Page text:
2/10/08

ABOUT THE "AUTONOMY" OF CORFU

In the past few days the Corfiots are frustrated by an issue derived from reportages published by The Guardian and BBC, following the allegations of a small group of residents of Corfu, concerning their wish to “split” from Greece.
It is a fact that many Corfiots still carry the memory of the distinct past of the island, when, together with the other Ionian Islands, formed the Septinsular Republic and later the United States of the Ionian Islands, under the British Protection. It appears that in those times the separate Ionian state was far more efficient than Greece, as far as it concerns investments in infrastructure and generally administrative and financial organization. It is also a fact that the Corfiots have many reasons to complaint about the lack of public investments in Corfu along with the negaqtive effect of the endemic Greek corruption, which is blamed for the country’s misfortune.
But, are these the only reasons why a small and yet unidentified group of Corfu’s residents ask for “split” from Greece and “autonomy”?

In the recent few years there we observe a lively activity by some international forces, such as Russia and Italy, who are trying to build up a status of interference in the region, in order to gain a position of control over the petroleum deposits of northern Ionian Sea and the endings of the natural gas pipelines in the area. One could interpret the interest of The Guardian and BBC for the Corfiot “autonomy” issue, as an effort of the British to take part in this game. After all, Corfu used to belong to the British sphere of power once.
In 1864, after many years of the Eptanesians (Corfiots and residents of the other Ionian Islands) struggling for Union with the Greek Kingdom, the British were forced to withdraw from the Islands and sign the Treaty of London, by which the Union was proclaimed. In the last couple of years before the treaty, the British were trying to keep Corfu and Paxos out of the forthcoming Union, and to transform them into a colony. Since they did not achieve that due to the reactions of the Corfiots, they managed to introduce an article in the Treaty of London, by which it was proclaimed that the two islands should remain in an “eternal neutrality” status. Later, they also managed to ensure the same status for the Corfu Straits between the island and the Balkan Peninsula. It seems that some people, one and a half century later, are considering to make use of this facts.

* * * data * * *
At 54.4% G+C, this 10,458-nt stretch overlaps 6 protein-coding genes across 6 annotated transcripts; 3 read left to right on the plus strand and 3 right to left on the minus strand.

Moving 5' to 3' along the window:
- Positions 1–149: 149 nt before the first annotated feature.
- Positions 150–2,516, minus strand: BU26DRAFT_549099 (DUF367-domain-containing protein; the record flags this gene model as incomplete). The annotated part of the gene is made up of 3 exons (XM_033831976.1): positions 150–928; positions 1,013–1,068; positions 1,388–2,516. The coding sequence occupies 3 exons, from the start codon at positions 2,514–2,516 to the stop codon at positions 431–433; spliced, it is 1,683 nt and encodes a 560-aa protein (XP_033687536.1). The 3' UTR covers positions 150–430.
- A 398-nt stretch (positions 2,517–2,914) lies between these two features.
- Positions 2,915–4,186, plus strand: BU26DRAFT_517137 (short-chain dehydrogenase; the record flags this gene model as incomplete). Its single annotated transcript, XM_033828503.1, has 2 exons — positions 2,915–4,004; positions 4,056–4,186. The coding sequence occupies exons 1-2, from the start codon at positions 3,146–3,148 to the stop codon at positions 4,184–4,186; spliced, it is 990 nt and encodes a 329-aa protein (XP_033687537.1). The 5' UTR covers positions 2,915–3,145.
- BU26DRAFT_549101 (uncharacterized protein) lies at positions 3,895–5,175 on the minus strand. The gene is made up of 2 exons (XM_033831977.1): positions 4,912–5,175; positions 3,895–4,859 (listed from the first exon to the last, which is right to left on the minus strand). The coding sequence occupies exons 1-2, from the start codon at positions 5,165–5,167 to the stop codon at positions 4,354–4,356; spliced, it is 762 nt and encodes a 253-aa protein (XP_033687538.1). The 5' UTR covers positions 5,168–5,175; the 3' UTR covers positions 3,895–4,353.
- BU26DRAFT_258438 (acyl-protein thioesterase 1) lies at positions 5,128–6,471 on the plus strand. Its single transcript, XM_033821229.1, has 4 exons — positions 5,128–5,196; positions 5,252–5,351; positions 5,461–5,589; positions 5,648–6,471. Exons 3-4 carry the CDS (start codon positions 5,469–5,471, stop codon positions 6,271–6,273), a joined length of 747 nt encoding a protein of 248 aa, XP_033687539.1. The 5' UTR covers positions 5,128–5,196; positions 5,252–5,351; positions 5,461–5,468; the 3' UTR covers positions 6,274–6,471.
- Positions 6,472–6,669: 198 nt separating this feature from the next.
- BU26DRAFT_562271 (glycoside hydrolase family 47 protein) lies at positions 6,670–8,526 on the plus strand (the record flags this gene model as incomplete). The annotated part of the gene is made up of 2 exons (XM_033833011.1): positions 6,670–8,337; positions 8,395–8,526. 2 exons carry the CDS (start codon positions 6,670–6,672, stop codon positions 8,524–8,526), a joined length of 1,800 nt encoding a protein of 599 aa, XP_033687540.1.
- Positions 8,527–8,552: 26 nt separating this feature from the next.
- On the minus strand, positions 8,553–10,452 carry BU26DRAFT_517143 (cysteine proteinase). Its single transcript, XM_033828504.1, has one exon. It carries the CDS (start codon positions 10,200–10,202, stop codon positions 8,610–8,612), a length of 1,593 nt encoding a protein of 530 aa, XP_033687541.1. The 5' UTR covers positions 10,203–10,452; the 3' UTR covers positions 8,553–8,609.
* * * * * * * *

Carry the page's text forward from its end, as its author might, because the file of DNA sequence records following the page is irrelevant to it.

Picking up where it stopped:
It is so far uncertain what the motives of the “autonomy” group are. The point is that regardless of their own intentions, they may serve foreign interests by setting the status of Corfu under revision. It is certain, though, that the vast majority of the Corfiots are not attracted by their ideas. Corfiots have always been proud of their Greek nationality, and have fought hard, in many occasions, in peace and war, for the national independence and welfare of Greece.
Note that many Corfiots have foreign origins: Italians and Dalmatians settled in Corfu during Venetian rule (1386-1797), Albanian and Arvanite populations came to the island (15th to 18th c.) and Maltese emigrants settled around Corfu Town during the British Protection (1820’s – 1860’s), but they all consider themselves as Greeks, and no other language is spoken by the natives but Greek. So, any thought of separating Corfu from the Greek state is at least mistaken, if not dangerous for the interests of the Corfiots. The populace of Corfu forms a solid Greek population so any separatist movement has nothing to be based on.